Toyin Sokefun Bello returned to work in Nigeria in 2015 after nearly a decade in the US. Since then she has quickly captured the attention and regained the respect of the Nigerian fashion industry with her superior editorials and art direction, and of course the story of Olajumoke.
We tracked TY Bello down at the just concluded Nigerian Entertainment Conference and asked a few questions about her work and opinions on new media.
Unlike most Nigerian fashion photographers, you’ve always had a large platform, ‘ThisDay Style’ where you could put your work, your editorials and photography generally. How important is it to have a platform as an emerging photographer?
It’s hard to believe, but I got the opportunity to work with This Day Style via social media. Sixteen years ago when I started, there were simply no platforms to show your work. Unless you had an actual physical photo exhibition or decided to show as part of a collective, no one would get to see your work. Now the world has changed, you can show your work on Instagram or Twitter, platforms that allow you reach millions with your work. We almost take it for granted, but as someone who lived through that transition, it is revolutionary.
I am proud however to be one of the inaugural contributors to This Day Style, it’s pretty much a family that I belong to at this point. Makes me proud to see it grow this much.
It’s great that you bring up new media, because a while ago, the Lagos Fashion and Design Week held the Fashion Business Series, a forum on advancing the Nigerian Fashion Industry through manufacturing. One of their panels was a media panel on communicating fashion. It was interesting to see that they did not have a new media practitioner on the panel. It almost felt like that they weren’t ready to acknowledge the work new media is doing.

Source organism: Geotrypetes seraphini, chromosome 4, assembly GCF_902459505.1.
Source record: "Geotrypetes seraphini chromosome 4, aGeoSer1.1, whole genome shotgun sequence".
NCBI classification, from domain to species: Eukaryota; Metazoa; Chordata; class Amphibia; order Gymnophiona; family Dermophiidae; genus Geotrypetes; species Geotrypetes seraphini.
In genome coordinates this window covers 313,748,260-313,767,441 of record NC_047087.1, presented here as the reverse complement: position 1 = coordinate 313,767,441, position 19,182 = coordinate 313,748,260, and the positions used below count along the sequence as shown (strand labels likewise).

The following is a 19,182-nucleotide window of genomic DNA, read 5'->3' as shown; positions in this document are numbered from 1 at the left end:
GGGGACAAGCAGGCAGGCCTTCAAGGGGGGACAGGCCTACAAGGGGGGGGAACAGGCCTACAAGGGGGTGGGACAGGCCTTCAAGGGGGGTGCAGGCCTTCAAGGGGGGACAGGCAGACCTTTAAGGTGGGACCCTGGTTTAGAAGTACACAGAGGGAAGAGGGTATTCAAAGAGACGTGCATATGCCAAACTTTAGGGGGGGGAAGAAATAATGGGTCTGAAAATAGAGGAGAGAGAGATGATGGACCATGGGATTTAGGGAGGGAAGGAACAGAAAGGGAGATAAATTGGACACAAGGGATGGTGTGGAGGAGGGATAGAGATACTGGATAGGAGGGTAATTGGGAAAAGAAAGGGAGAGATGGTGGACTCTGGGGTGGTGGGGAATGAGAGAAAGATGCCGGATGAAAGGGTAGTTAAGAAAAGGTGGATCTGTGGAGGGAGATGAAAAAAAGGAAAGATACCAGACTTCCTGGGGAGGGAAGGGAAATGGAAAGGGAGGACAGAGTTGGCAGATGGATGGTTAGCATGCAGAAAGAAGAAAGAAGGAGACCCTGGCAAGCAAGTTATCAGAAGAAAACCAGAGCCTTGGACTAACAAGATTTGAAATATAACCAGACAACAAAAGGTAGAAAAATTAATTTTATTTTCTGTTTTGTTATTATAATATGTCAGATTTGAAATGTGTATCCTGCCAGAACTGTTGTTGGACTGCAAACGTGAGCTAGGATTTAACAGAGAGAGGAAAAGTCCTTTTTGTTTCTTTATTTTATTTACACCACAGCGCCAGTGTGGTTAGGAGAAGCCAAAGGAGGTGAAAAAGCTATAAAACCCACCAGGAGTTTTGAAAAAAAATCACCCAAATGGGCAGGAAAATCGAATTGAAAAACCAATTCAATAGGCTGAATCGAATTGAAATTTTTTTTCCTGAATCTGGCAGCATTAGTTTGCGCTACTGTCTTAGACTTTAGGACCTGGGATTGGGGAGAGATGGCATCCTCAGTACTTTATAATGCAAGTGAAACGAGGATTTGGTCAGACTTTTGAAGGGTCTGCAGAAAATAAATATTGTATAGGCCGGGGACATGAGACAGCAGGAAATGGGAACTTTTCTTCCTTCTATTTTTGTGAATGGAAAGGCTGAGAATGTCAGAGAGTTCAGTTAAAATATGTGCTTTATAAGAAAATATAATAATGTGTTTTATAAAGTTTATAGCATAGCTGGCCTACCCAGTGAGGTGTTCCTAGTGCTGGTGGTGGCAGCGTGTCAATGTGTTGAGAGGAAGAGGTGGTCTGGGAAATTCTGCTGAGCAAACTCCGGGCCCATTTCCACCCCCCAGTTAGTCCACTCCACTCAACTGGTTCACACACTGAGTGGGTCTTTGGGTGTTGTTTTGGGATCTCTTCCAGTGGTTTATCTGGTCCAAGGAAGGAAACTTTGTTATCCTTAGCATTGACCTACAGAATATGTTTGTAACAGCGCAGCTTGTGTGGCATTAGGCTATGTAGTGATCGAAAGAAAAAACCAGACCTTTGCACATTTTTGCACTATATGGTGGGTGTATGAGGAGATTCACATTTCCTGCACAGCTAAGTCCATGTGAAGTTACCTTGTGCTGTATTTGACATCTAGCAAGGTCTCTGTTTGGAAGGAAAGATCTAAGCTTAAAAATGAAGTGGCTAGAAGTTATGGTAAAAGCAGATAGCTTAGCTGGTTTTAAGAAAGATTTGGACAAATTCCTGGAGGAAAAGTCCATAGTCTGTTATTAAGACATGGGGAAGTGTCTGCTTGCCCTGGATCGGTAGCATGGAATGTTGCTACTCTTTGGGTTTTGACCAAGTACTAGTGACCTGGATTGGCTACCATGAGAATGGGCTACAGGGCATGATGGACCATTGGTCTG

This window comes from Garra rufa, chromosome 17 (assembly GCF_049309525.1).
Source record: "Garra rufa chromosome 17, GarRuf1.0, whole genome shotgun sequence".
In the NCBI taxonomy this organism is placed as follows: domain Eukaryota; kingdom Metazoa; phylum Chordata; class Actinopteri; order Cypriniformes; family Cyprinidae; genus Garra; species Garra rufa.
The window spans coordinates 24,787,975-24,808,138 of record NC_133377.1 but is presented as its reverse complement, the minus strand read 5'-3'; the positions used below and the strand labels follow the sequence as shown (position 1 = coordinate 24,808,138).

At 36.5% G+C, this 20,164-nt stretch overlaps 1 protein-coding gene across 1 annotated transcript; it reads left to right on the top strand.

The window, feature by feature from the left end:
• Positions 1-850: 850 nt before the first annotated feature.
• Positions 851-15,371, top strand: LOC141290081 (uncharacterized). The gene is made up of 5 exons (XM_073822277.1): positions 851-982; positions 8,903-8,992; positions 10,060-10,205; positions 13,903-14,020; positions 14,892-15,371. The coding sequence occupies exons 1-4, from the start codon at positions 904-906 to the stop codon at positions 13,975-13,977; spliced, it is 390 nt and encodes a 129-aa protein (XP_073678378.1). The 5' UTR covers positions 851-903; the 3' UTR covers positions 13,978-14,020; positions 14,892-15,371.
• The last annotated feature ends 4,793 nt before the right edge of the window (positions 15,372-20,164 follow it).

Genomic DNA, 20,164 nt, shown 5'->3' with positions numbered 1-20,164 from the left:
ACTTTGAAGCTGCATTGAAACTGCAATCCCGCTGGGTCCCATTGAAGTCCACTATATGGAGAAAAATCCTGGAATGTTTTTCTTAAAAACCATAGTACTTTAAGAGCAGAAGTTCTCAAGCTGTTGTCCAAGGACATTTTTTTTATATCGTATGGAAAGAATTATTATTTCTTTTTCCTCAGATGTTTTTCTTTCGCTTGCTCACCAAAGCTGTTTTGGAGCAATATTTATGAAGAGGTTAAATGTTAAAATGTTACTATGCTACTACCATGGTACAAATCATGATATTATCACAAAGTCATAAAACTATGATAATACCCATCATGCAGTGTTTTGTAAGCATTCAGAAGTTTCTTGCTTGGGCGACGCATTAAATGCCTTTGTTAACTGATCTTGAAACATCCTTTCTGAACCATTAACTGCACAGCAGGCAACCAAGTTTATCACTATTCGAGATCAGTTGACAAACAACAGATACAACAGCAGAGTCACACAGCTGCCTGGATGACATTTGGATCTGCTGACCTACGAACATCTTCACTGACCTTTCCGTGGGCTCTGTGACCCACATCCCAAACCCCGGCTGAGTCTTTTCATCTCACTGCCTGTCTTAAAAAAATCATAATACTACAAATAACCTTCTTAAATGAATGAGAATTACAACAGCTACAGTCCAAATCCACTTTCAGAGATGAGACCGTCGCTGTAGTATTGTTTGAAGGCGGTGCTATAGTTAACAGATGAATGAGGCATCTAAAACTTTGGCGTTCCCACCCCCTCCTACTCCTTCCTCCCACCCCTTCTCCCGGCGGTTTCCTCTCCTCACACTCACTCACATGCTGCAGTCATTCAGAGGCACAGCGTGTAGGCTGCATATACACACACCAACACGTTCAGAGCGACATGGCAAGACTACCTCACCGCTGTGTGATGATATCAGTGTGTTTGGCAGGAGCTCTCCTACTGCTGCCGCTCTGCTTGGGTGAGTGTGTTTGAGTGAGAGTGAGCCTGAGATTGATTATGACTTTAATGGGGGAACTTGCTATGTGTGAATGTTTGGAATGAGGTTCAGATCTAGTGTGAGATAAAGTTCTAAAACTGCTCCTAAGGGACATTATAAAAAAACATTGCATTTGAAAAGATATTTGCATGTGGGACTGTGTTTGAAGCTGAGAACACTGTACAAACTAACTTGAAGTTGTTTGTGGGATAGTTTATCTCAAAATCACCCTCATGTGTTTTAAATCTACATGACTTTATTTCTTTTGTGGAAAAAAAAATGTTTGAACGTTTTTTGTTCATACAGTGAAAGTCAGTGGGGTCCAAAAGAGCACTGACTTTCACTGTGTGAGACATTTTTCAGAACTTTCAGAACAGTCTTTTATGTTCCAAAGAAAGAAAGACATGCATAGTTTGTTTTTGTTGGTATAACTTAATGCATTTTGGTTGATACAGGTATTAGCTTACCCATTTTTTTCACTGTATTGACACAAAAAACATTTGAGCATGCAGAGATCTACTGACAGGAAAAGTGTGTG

So what do you think about the dichotomy of traditional and new media?
This is how I see it, T.V didn’t destroy radio. Of course some media platforms will fizzle out or have to evolve but I dont think the entrance of one will destroy the other. The Airplane didn’t phase out the car, it’s just a different way of getting things done. Most traditional platforms will grow to have digital arms. So I think it is not very wise to ignore any platform in favour of the other.
A final question, as a multi-disciplinary artist, how do you decide what medium you want to work in at any point in time. Whether to do music, or photography or hairstyling? How do you choose?
It’s very hard to have to choose. It takes discipline and also clarity. You need to know what platform you’re using, what it’s perks and limitations are. I don’t think I’ve found the perfect equation, but when I finally find that balance, I’ll let you know.